Many of the early releases on Andex used the orange label with white lettering. These were using the 2000 and 4000 number series. Apparently when Andex changed the numbering scheme, they must have decided to press some of the stock copies on the Orange label. It would make sense that they came first, before the gray label, as shown below. Hermosa Music has publishing on both sides of this really nice effort by the group. This record was also subsequently issued on the Keen label in the same year, 1959. Check out the dot pattern on this copy, in the 2 and 8 o'clock position. They are different then most of the other copies I have seen.
Here is the stock issue on the gray label. All the information is the same, the record number and publishing info is just reversed in it's position.
Now on Indigo records, the Innocents had their first record for the label break the Billboard top 30. "Honest I Do" peaked at number 28 in 1960, and spent ten weeks on the charts. It was a huge hit on the west coast, and charted much higher on the local radio station surveys. The flip was aimed at the dance craze, and called "My Baby Hully Gullys." Both sides of the record were written by all three members of the group.
When the Innocents recorded the previous hit record, they had also recorded two other tracks that were owned by Kim Fowley and Gary Paxton. Seeing the success of the first record, Paxton and Fowley sold the sides to Transworld, and it was released locally in Los Angeles, and probably didn't sell much outside the west coast. Above is the promo version of "Tick Tock" flipped with "The Rut." Tick Tock is a ballad utilizing the three voices well. The Rut is an instrumental. Released in 1960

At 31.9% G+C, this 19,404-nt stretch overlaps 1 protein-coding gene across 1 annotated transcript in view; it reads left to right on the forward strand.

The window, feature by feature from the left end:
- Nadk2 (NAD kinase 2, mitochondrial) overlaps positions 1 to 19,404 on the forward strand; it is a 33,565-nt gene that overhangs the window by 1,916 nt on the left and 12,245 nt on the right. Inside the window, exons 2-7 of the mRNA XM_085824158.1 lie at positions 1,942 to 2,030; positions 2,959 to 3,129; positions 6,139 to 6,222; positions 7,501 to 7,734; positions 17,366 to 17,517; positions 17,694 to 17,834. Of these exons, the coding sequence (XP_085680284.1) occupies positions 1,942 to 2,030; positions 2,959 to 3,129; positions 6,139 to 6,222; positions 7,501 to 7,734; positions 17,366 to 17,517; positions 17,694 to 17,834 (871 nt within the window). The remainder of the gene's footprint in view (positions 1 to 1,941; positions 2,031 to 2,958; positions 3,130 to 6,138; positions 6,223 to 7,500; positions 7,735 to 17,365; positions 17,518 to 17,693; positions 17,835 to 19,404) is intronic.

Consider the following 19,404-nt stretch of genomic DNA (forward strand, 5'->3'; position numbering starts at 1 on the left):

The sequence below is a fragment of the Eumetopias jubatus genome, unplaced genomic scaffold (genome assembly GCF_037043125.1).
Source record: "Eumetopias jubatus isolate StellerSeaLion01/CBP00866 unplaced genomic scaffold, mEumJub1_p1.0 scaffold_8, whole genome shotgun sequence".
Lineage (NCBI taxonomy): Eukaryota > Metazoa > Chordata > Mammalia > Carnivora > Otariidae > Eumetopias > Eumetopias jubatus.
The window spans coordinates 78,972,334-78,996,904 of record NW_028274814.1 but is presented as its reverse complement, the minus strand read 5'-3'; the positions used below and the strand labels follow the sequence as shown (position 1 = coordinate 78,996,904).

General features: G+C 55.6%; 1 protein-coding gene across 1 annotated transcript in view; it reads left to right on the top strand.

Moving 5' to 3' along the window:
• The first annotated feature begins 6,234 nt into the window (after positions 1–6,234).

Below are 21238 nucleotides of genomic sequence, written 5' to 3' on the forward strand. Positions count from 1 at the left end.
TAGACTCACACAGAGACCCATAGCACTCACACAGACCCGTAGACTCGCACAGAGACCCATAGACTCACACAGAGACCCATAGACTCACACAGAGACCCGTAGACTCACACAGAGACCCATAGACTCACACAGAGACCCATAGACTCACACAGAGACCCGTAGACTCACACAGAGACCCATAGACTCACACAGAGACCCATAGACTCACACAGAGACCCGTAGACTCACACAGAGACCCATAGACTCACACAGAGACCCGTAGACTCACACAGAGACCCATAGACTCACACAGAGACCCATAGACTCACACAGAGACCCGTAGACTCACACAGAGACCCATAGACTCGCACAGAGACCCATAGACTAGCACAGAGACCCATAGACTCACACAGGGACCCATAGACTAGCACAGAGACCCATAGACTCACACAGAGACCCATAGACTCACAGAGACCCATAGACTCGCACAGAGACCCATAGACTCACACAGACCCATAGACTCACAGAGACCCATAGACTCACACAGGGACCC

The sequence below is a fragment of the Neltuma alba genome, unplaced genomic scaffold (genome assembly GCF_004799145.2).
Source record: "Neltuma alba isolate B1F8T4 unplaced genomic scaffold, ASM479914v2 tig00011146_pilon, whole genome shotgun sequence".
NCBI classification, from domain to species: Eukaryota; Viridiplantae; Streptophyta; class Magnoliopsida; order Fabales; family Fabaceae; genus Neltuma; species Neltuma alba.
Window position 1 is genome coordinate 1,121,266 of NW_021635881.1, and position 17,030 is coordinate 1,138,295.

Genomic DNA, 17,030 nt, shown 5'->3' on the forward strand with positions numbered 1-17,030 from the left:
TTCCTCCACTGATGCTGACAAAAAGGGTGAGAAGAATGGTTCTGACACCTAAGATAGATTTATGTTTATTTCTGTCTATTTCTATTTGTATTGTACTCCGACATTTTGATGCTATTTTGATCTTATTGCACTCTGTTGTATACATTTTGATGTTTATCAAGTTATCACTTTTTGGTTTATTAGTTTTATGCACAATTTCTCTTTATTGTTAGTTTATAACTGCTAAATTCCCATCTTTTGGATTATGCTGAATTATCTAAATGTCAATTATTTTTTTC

Here is the maroon stock Trans World release. Notice that the "A" side is written by the Innocents and the flip is credited to the producers, Paxton and Fowley. Also credited was Bobby Rey who recorded several instrumentals on local Los Angeles labels, and one for Indigo.
Before they could get back to issuing another single for themselves, they backed Kathy Young on her monster 1960 hit "A Thousand Stars." They are credited on the label and the record peaked at number three on Billboard. It is an excellent remake of the Rivileers record originally recorded in 1954. Shown above is the promotional copy. Released in 1960.